Wynne Godley on the Euro in 1992

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I men­tioned Wynne God­ley’s pre­scient obser­va­tions about the Euro back in 1992 in a debate on the Mind Your Busi­ness pro­gram on Ire­land’s RTE Radio 1 about half an hour ago. God­ley’s remarks–no doubt seen as extrem­ist when he uttered them–have proven to be utter­ly prophet­ic:

Some writ­ers (such as Samuel Brit­tan and Sir Dou­glas Hague) have seri­ous­ly sug­gest­ed that EMU, by abol­ish­ing the bal­ance of pay­ments prob­lem in its present form, would indeed abol­ish the prob­lem, where it exists, of per­sis­tent fail­ure to com­pete suc­cess­ful­ly in world mar­kets. But as Pro­fes­sor Mar­tin Feld­stein point­ed out in a major arti­cle in the Econ­o­mist (13 June), this argu­ment is very dan­ger­ous­ly mis­tak­en. If a coun­try or region has no pow­er to deval­ue, and if it is not the ben­e­fi­cia­ry of a sys­tem of fis­cal equal­i­sa­tion, then there is noth­ing to stop it suf­fer­ing a process of cumu­la­tive and ter­mi­nal decline lead­ing, in the end, to emi­gra­tion as the only alter­na­tive to pover­ty or star­va­tion.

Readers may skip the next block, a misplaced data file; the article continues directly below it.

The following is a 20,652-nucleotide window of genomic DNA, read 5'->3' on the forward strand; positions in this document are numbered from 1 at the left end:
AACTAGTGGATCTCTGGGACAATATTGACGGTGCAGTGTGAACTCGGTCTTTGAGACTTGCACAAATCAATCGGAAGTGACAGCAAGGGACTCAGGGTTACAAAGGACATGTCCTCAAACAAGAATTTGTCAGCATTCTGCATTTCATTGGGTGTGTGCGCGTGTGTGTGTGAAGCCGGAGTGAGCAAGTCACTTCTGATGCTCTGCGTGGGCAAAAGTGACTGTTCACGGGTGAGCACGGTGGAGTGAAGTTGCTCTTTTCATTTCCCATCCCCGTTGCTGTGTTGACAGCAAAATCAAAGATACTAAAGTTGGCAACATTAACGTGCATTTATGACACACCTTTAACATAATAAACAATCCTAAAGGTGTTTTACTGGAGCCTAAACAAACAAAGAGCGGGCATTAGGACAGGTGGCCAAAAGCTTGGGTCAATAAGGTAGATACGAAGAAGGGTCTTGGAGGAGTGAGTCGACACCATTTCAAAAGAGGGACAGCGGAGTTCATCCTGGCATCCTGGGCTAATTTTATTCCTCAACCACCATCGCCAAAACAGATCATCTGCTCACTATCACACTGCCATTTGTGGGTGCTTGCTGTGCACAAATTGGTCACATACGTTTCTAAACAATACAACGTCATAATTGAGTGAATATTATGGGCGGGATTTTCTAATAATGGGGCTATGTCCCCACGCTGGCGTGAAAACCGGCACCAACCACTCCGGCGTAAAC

The entire arti­cle can be read here:


I also wrote a fea­ture on it for Busi­ness Spec­ta­tor:

Leav­ing the Hotel Euro?

If you liked this post, go check out my sub­scrip­tion site, Debunk­ing Eco­nom­ics, where I go into this in more detail. SK

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About Steve Keen

I am Professor of Economics and Head of Economics, History and Politics at Kingston University London, and a long time critic of conventional economic thought. As well as attacking mainstream thought in Debunking Economics, I am also developing an alternative dynamic approach to economic modelling. The key issue I am tackling here is the prospect for a debt-deflation on the back of the enormous private debts accumulated globally, and our very low rate of inflation.